Design for Additive Manufacturing Challenge winners

K3D and Younes Chahid are winners of the Additive World Design for Additive Manufacturing Challenge 2020. Finalists, three in the student category and three professionals, pitched their designs in a video for the 6-member jury. The winning designs, Laser Welding Head and Hip Implants Stem design, are inspiring use cases of industrial 3D metal printing.

The winning student category first prize went to Younes Chahid from BiometicAM based in the United Kingdom with his Hip Implant Stem design. This highly functional application improves patients’ lives by shortening operation and recovery times. The structure is optimized with varying lattice densities and thicknesses for optimal bone ingrowth. The part can only be produced using metal additive manufacturing (AM) and is designed to print without supports, capable of being nested to maximize parts per build, lowering total cost per part.

K3D of The Netherlands took the professional category win for the second consecutive year. K3D CTO Jaap Bulsink’s Laser Welding Head for precision components company Hittech Bihca, improved performance and functional integration, included conformal cooling channels, was light weight, and optimized local porosities. Judges say the K3D application made a strong business case and design in a real, industrial application, a category not always well represented in design competitions. Producible only with AM, it can be printed without supports in an efficient build setup.

All finalists get a free license of Altair Inspire and Autodesk Netfabb software. Younes Chahid, as student winner, has won an Ultimaker 2+ printer while the K3D team will receive an Ultimaker S3. Both winners will also receive a 3D printing starter-pack from MakerPoint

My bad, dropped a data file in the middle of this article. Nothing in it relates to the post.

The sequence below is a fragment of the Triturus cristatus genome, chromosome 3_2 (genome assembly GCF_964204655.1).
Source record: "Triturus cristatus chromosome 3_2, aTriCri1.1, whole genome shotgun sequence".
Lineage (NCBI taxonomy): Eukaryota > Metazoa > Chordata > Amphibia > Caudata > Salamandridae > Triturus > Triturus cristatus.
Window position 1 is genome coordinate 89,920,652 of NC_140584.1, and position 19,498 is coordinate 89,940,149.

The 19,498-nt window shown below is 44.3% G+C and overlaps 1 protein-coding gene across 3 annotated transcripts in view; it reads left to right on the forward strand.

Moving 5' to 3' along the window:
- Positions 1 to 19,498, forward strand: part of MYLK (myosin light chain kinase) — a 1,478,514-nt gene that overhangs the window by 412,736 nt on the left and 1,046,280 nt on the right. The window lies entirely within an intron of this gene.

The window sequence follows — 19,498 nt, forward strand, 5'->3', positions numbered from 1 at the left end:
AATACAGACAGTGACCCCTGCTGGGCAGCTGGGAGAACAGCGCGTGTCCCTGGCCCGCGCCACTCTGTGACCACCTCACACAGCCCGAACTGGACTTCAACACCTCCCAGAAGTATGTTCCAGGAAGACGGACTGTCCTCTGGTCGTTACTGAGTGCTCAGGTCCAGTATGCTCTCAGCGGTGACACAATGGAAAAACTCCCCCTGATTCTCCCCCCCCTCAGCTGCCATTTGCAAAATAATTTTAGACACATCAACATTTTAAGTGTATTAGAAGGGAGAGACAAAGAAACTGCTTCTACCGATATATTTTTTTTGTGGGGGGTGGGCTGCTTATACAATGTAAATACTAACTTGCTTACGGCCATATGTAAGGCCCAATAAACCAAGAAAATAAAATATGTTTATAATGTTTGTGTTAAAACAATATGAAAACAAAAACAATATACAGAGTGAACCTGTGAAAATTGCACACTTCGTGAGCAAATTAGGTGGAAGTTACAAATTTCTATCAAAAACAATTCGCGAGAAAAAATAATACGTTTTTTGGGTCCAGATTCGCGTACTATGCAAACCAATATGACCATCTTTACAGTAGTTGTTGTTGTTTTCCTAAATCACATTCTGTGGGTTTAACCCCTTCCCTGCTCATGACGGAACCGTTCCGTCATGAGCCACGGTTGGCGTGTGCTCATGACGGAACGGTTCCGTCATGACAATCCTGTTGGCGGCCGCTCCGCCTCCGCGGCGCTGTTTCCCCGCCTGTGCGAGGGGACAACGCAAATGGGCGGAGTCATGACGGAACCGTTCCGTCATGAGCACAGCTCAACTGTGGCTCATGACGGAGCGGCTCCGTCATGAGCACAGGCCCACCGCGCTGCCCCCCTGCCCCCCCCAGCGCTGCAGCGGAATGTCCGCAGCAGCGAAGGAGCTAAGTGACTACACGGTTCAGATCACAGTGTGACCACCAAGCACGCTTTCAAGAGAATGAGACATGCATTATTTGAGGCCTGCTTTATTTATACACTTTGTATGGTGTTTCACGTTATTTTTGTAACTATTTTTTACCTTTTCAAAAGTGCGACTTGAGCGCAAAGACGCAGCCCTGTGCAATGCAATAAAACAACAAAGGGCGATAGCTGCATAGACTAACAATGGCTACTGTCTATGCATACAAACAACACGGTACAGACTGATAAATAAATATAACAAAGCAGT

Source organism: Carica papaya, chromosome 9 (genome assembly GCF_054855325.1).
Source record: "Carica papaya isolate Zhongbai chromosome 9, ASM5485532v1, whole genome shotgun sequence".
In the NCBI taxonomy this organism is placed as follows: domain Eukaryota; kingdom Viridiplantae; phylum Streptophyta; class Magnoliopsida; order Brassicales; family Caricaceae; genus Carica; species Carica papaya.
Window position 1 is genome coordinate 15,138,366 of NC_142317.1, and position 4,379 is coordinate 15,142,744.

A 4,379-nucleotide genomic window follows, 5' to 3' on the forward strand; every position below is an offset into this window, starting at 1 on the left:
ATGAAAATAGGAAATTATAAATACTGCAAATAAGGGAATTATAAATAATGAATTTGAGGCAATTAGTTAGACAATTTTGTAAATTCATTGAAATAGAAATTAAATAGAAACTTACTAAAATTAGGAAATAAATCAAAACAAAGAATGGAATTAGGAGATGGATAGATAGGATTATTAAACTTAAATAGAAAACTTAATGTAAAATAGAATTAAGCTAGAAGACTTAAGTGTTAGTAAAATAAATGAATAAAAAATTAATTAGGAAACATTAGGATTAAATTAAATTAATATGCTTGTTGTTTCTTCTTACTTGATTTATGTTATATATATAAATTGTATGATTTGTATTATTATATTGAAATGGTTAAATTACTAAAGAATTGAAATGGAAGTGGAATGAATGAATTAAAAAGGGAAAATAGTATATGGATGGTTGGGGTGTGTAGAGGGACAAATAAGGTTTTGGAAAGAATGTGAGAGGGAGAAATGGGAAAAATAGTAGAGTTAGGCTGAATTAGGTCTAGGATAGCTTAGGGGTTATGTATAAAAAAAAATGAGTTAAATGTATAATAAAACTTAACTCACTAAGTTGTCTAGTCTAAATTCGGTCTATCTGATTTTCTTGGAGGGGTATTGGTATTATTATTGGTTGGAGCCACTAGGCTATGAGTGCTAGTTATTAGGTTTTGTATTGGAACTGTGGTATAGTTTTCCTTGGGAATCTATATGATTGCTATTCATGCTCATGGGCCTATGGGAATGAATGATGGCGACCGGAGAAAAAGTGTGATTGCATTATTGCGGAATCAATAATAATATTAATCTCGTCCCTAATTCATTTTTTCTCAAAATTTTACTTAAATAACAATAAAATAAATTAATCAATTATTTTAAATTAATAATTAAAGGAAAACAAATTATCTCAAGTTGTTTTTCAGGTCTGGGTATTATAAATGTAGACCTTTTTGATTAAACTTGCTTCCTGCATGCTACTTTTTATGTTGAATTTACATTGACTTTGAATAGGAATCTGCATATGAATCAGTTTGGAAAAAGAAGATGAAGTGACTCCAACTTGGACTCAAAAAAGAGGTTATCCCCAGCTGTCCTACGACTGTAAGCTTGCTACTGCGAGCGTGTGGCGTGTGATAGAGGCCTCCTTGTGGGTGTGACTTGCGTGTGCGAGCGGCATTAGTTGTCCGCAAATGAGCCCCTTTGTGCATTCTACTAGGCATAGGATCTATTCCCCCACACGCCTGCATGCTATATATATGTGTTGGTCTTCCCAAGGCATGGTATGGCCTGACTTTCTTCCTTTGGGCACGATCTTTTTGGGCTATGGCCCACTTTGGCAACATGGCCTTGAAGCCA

AM, Windform P1 for emergency ventilator valves

CRP Technology is using its expertise to help save COVID-19 patients. The company has manufactured several functional prototypes of emergency valves for reanimation devices and link-components for emergency respiratory masks for assisted ventilation. Both components use high-speed sintering 3D printing and Windform P1 isotropic material.

“Following the intensification of the emergency due to the lack of fundamental devices for the care of patients affected by COVID-19, we want to give a concrete sign of our support by 3D printing emergency valves for ventilations and several Charlotte valves,” says Engineer Franco Cevolini, vice president and technical director CRP Technology.

Charlotte valves are link-components for emergency ventilator masks that Isinnova’s Dr. Renato Favero realized could be made by adjusting a snorkeling mask.

“Isinnova has decided to urgently patent the link valve, to prevent any speculation on the price of the component. They clarify that the patent will remain free to use, because it is their intention that all hospitals in need could use it if necessary,” Cevolini states